Disease Prevention From a Doctor's Perspective

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Introduction - A Doctor's philosophy concerning disease prevention

Preventing disease is different from treating diseases. In treating diseases, doctors and patients are often willing to accept a finite degree of risk of side effects in order to achieve a cure or reduction of uncomfortable symptoms. In preventing diseases, doctors are extremely risk adverse. Remember, the first priority in doctoring is to "do no harm". Thus, when prescribing an agent for prolonged periods of time to prevent a disease that may or may not occur, the doctor would not want that agent to cause adverse side effects in a healthy person.

  • Example: NSAIDs (nonsteroidal antiinflammatory drugs, a class of medications used for arthritis and other inflammatory conditions) have been known to inhibit the growth of colon polyps. Colon polyps are precursors to colon cancer. Why aren't doctors recommending NSAIDs to prevent colon cancer? Because prolonged NSAID use can have unwanted side effects such as ulcers, intestinal bleeding, and aggravation of liver and kidney diseases. Without prospective randomized placebo-controlled trials involving a large number of patients, doctors will not recommend NSAIDs for colon polyp and cancer prevention except in very special and limited situations.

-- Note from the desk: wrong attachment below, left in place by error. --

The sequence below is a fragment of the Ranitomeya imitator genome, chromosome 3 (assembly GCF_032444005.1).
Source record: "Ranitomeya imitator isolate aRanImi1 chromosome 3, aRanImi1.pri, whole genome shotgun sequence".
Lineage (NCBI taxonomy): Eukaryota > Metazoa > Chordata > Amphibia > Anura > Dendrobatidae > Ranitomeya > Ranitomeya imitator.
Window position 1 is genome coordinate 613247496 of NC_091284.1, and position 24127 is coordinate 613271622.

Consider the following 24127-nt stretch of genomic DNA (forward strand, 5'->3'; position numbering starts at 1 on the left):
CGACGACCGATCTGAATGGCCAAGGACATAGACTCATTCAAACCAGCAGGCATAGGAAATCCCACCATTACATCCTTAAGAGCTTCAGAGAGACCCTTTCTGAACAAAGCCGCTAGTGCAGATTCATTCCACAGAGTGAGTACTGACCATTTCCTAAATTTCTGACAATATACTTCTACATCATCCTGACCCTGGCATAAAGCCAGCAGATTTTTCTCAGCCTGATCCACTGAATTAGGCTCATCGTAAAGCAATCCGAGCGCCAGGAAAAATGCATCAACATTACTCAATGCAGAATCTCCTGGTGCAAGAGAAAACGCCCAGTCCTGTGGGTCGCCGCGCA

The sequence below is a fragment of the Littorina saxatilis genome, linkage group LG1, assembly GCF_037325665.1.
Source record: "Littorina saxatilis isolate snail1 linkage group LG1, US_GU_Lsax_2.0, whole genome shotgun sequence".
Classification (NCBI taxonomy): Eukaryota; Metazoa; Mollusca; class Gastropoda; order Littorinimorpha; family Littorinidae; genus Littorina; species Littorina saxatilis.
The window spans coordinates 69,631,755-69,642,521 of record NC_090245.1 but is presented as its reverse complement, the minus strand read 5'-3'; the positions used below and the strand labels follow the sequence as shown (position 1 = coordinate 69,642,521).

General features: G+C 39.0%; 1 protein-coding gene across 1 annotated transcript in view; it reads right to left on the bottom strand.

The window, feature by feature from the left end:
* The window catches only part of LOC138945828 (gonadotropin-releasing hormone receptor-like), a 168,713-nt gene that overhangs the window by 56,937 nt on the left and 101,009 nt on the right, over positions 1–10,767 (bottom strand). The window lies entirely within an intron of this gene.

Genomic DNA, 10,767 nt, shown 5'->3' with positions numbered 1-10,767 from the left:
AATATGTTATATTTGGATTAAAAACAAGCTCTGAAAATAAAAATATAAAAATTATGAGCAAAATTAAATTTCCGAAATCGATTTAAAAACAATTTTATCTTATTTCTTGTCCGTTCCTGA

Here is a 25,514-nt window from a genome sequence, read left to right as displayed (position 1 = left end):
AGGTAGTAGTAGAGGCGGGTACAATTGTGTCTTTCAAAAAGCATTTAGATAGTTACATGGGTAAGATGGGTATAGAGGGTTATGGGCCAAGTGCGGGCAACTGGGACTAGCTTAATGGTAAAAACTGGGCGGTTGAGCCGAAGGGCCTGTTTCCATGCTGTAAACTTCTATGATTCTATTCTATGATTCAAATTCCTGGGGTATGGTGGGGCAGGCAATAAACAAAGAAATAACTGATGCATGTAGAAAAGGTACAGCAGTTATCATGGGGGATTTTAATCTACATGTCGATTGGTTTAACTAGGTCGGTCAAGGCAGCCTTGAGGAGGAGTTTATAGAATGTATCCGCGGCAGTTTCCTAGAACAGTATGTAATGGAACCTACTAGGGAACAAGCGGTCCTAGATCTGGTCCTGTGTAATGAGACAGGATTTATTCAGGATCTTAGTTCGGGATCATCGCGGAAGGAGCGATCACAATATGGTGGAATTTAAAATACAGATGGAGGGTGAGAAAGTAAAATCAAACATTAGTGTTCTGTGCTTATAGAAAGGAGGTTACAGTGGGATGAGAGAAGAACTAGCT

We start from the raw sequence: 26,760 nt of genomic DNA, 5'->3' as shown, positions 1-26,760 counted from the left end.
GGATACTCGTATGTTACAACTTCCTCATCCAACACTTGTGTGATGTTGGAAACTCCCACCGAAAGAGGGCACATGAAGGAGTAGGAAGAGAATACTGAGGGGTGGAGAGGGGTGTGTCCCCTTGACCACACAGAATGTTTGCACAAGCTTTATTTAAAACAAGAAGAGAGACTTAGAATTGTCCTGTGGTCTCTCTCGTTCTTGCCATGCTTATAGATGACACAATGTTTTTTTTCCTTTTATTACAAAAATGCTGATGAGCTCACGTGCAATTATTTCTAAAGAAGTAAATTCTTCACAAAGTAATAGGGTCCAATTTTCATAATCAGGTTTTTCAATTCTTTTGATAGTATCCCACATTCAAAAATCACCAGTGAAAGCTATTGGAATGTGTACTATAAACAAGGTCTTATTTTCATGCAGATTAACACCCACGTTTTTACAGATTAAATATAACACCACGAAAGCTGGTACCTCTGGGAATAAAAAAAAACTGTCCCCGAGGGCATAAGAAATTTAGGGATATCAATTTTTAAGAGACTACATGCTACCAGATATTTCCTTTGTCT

Medically Reviewed by a Doctor on 10/15/2015

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